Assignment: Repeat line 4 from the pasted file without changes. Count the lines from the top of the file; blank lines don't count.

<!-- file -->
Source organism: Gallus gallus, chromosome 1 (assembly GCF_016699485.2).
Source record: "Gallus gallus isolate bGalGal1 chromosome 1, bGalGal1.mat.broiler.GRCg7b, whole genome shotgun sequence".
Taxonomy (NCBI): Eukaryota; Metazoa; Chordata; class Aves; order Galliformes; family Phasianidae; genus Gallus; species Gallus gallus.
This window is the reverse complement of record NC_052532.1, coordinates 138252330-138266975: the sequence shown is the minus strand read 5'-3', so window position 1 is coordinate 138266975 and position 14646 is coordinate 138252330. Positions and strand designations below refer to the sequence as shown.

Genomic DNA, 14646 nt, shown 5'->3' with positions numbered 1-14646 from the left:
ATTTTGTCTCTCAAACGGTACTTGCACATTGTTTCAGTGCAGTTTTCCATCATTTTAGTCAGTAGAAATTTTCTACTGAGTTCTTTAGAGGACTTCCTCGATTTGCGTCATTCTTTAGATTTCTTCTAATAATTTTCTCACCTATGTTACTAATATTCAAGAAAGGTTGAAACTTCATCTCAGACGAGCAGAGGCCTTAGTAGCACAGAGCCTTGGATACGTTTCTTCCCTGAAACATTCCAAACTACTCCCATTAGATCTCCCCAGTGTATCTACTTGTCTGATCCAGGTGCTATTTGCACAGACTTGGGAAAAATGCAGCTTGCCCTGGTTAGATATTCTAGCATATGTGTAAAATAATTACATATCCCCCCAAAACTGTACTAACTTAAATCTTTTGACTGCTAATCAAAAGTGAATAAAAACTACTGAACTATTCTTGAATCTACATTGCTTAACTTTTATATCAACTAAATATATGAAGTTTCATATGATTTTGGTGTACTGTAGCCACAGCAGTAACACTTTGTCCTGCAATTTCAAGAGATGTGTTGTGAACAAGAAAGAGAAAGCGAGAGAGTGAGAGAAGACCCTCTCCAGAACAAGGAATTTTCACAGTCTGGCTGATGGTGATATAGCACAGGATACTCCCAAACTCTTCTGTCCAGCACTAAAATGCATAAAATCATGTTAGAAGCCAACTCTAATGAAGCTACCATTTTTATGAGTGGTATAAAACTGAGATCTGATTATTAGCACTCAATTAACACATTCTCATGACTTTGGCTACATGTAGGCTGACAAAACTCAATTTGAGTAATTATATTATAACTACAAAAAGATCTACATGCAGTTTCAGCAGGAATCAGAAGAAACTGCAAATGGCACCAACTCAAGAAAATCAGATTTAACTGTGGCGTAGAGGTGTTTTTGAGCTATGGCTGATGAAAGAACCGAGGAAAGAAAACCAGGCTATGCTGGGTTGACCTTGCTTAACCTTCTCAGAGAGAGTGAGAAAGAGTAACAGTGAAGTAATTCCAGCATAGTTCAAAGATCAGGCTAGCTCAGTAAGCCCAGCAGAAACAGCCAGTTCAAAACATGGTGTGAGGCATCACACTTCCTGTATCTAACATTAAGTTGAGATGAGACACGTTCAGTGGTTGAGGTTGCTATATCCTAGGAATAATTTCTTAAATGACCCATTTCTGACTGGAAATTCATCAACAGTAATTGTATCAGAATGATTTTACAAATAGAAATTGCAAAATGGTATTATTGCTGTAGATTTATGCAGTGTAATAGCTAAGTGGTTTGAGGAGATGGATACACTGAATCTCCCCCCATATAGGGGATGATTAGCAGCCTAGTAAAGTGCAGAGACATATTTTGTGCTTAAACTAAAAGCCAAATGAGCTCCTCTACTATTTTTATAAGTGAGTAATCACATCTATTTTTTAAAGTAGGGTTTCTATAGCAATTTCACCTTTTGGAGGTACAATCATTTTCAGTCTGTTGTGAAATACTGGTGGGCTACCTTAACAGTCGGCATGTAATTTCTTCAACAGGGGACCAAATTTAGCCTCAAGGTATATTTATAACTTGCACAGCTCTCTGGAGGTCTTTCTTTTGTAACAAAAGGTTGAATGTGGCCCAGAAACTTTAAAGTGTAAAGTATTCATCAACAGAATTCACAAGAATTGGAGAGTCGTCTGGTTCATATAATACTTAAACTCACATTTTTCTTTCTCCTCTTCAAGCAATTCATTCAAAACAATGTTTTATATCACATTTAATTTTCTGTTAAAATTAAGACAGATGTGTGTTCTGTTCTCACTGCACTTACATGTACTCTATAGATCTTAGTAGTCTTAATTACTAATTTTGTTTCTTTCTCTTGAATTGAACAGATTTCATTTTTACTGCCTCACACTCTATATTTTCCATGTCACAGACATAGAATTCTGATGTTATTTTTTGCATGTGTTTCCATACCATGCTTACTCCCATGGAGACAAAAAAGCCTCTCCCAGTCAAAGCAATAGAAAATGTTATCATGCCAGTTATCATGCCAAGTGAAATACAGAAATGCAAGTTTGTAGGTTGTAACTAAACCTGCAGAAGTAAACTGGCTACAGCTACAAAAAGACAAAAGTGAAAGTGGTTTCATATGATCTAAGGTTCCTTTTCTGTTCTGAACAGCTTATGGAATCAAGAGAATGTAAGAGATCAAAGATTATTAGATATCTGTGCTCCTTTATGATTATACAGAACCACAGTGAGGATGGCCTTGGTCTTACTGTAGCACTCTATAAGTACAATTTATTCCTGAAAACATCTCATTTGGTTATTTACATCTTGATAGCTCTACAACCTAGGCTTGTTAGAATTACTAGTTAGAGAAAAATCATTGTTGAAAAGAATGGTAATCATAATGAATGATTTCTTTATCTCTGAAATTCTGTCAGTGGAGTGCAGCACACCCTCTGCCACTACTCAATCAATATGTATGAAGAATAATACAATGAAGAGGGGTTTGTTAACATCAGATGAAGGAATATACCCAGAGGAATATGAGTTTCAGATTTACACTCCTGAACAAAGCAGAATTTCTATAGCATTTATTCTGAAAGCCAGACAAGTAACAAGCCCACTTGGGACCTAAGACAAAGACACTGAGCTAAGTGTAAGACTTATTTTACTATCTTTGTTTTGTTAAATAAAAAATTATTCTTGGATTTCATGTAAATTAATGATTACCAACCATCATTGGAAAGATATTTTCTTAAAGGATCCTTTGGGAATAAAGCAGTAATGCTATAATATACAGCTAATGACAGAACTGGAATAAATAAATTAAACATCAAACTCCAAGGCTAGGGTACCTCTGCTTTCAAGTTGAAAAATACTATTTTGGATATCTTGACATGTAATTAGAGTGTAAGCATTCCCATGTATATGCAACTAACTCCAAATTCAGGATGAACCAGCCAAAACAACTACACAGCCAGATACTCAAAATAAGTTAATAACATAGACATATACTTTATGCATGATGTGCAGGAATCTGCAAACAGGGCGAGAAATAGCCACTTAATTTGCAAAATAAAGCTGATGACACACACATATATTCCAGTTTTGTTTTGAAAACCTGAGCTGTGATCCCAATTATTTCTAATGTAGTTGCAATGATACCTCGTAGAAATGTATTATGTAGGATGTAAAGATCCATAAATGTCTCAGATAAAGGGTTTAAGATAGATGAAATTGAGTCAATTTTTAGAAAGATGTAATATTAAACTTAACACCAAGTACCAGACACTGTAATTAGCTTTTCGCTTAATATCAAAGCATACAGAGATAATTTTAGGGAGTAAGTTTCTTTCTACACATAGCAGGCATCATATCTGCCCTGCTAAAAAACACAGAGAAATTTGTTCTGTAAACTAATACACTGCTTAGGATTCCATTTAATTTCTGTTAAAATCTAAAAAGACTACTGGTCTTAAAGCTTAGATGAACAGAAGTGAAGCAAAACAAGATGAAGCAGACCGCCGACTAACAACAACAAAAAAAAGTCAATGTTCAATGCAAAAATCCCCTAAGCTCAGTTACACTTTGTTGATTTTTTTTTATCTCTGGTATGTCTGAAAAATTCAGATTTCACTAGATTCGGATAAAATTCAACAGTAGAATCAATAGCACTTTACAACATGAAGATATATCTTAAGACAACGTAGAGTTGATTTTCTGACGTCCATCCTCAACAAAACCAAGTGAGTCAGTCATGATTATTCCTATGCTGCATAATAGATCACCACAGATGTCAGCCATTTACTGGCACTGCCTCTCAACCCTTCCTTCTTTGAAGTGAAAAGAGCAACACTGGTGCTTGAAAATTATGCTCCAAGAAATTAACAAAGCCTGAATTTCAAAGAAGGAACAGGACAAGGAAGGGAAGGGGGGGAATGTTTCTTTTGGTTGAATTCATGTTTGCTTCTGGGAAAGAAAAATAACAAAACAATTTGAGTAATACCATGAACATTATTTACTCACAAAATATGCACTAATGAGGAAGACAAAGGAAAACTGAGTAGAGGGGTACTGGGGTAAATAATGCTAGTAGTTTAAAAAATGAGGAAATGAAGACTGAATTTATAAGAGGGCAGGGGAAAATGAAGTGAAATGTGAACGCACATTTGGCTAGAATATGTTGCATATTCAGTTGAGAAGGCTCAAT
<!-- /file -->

This window is the reverse complement of record NC_052532.1, coordinates 138252330-138266975: the sequence shown is the minus strand read 5'-3', so window position 1 is coordinate 138266975 and position 14646 is coordinate 138252330. Positions and strand designations below refer to the sequence as shown.